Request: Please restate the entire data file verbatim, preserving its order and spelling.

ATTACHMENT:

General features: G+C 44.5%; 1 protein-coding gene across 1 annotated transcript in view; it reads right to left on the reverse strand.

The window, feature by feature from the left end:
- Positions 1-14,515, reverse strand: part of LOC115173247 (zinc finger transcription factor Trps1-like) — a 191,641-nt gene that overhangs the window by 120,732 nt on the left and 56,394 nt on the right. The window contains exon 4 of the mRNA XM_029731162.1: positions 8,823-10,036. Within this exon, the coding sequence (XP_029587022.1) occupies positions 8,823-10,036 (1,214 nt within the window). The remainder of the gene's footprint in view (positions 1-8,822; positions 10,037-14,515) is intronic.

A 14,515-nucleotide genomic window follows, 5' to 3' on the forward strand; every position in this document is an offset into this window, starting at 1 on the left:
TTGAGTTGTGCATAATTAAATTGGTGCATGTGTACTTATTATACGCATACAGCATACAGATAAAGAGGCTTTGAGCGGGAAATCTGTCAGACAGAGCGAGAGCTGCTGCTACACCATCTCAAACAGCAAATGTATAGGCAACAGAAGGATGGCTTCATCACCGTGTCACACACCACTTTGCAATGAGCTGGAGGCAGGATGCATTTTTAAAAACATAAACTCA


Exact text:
General features: G+C 44.5%; 1 protein-coding gene across 1 annotated transcript in view; it reads right to left on the reverse strand.

The window, feature by feature from the left end:
- Positions 1-14,515, reverse strand: part of LOC115173247 (zinc finger transcription factor Trps1-like) — a 191,641-nt gene that overhangs the window by 120,732 nt on the left and 56,394 nt on the right. The window contains exon 4 of the mRNA XM_029731162.1: positions 8,823-10,036. Within this exon, the coding sequence (XP_029587022.1) occupies positions 8,823-10,036 (1,214 nt within the window). The remainder of the gene's footprint in view (positions 1-8,822; positions 10,037-14,515) is intronic.

A 14,515-nucleotide genomic window follows, 5' to 3' on the forward strand; every position in this document is an offset into this window, starting at 1 on the left:
TTGAGTTGTGCATAATTAAATTGGTGCATGTGTACTTATTATACGCATACAGCATACAGATAAAGAGGCTTTGAGCGGGAAATCTGTCAGACAGAGCGAGAGCTGCTGCTACACCATCTCAAACAGCAAATGTATAGGCAACAGAAGGATGGCTTCATCACCGTGTCACACACCACTTTGCAATGAGCTGGAGGCAGGATGCATTTTTAAAAACATAAACTCA